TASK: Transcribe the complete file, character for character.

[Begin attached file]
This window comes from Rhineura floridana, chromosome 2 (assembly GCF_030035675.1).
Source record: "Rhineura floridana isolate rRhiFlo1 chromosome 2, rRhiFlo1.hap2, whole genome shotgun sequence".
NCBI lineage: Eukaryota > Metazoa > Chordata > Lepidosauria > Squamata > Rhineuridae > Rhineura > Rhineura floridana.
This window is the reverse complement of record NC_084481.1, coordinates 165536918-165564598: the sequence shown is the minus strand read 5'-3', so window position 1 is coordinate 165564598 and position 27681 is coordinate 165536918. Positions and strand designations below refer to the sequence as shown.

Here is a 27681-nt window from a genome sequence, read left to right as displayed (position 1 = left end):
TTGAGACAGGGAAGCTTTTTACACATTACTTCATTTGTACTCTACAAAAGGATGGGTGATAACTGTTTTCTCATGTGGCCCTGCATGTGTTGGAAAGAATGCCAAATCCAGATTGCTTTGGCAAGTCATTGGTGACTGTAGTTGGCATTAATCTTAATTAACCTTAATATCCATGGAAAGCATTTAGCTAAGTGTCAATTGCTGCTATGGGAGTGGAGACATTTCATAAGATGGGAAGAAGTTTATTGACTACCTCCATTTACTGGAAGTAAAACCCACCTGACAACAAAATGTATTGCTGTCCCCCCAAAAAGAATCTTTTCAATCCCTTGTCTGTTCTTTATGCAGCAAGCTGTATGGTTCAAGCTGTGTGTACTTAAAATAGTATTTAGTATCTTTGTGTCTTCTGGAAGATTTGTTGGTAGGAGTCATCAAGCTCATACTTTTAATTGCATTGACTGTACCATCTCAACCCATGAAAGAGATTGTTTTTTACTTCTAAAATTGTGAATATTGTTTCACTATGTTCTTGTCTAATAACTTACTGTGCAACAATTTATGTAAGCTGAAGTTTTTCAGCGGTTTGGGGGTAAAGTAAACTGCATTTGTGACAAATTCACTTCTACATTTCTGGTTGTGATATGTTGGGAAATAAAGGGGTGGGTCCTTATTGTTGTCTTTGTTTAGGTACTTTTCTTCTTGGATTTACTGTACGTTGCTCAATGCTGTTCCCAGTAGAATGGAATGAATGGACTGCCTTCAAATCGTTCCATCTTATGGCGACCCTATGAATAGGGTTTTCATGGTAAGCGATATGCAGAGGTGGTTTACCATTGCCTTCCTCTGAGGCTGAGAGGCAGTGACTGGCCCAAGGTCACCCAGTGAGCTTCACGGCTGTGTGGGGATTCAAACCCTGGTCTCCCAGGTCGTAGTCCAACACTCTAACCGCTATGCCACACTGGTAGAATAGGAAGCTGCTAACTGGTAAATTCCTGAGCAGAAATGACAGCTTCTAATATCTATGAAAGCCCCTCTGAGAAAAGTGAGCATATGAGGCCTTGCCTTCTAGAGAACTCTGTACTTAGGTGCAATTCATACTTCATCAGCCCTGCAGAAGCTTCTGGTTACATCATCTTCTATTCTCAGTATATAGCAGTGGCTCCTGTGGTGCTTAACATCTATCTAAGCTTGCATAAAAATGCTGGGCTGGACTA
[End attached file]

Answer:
This window comes from Rhineura floridana, chromosome 2 (assembly GCF_030035675.1).
Source record: "Rhineura floridana isolate rRhiFlo1 chromosome 2, rRhiFlo1.hap2, whole genome shotgun sequence".
NCBI lineage: Eukaryota > Metazoa > Chordata > Lepidosauria > Squamata > Rhineuridae > Rhineura > Rhineura floridana.
This window is the reverse complement of record NC_084481.1, coordinates 165536918-165564598: the sequence shown is the minus strand read 5'-3', so window position 1 is coordinate 165564598 and position 27681 is coordinate 165536918. Positions and strand designations below refer to the sequence as shown.

Here is a 27681-nt window from a genome sequence, read left to right as displayed (position 1 = left end):
TTGAGACAGGGAAGCTTTTTACACATTACTTCATTTGTACTCTACAAAAGGATGGGTGATAACTGTTTTCTCATGTGGCCCTGCATGTGTTGGAAAGAATGCCAAATCCAGATTGCTTTGGCAAGTCATTGGTGACTGTAGTTGGCATTAATCTTAATTAACCTTAATATCCATGGAAAGCATTTAGCTAAGTGTCAATTGCTGCTATGGGAGTGGAGACATTTCATAAGATGGGAAGAAGTTTATTGACTACCTCCATTTACTGGAAGTAAAACCCACCTGACAACAAAATGTATTGCTGTCCCCCCAAAAAGAATCTTTTCAATCCCTTGTCTGTTCTTTATGCAGCAAGCTGTATGGTTCAAGCTGTGTGTACTTAAAATAGTATTTAGTATCTTTGTGTCTTCTGGAAGATTTGTTGGTAGGAGTCATCAAGCTCATACTTTTAATTGCATTGACTGTACCATCTCAACCCATGAAAGAGATTGTTTTTTACTTCTAAAATTGTGAATATTGTTTCACTATGTTCTTGTCTAATAACTTACTGTGCAACAATTTATGTAAGCTGAAGTTTTTCAGCGGTTTGGGGGTAAAGTAAACTGCATTTGTGACAAATTCACTTCTACATTTCTGGTTGTGATATGTTGGGAAATAAAGGGGTGGGTCCTTATTGTTGTCTTTGTTTAGGTACTTTTCTTCTTGGATTTACTGTACGTTGCTCAATGCTGTTCCCAGTAGAATGGAATGAATGGACTGCCTTCAAATCGTTCCATCTTATGGCGACCCTATGAATAGGGTTTTCATGGTAAGCGATATGCAGAGGTGGTTTACCATTGCCTTCCTCTGAGGCTGAGAGGCAGTGACTGGCCCAAGGTCACCCAGTGAGCTTCACGGCTGTGTGGGGATTCAAACCCTGGTCTCCCAGGTCGTAGTCCAACACTCTAACCGCTATGCCACACTGGTAGAATAGGAAGCTGCTAACTGGTAAATTCCTGAGCAGAAATGACAGCTTCTAATATCTATGAAAGCCCCTCTGAGAAAAGTGAGCATATGAGGCCTTGCCTTCTAGAGAACTCTGTACTTAGGTGCAATTCATACTTCATCAGCCCTGCAGAAGCTTCTGGTTACATCATCTTCTATTCTCAGTATATAGCAGTGGCTCCTGTGGTGCTTAACATCTATCTAAGCTTGCATAAAAATGCTGGGCTGGACTA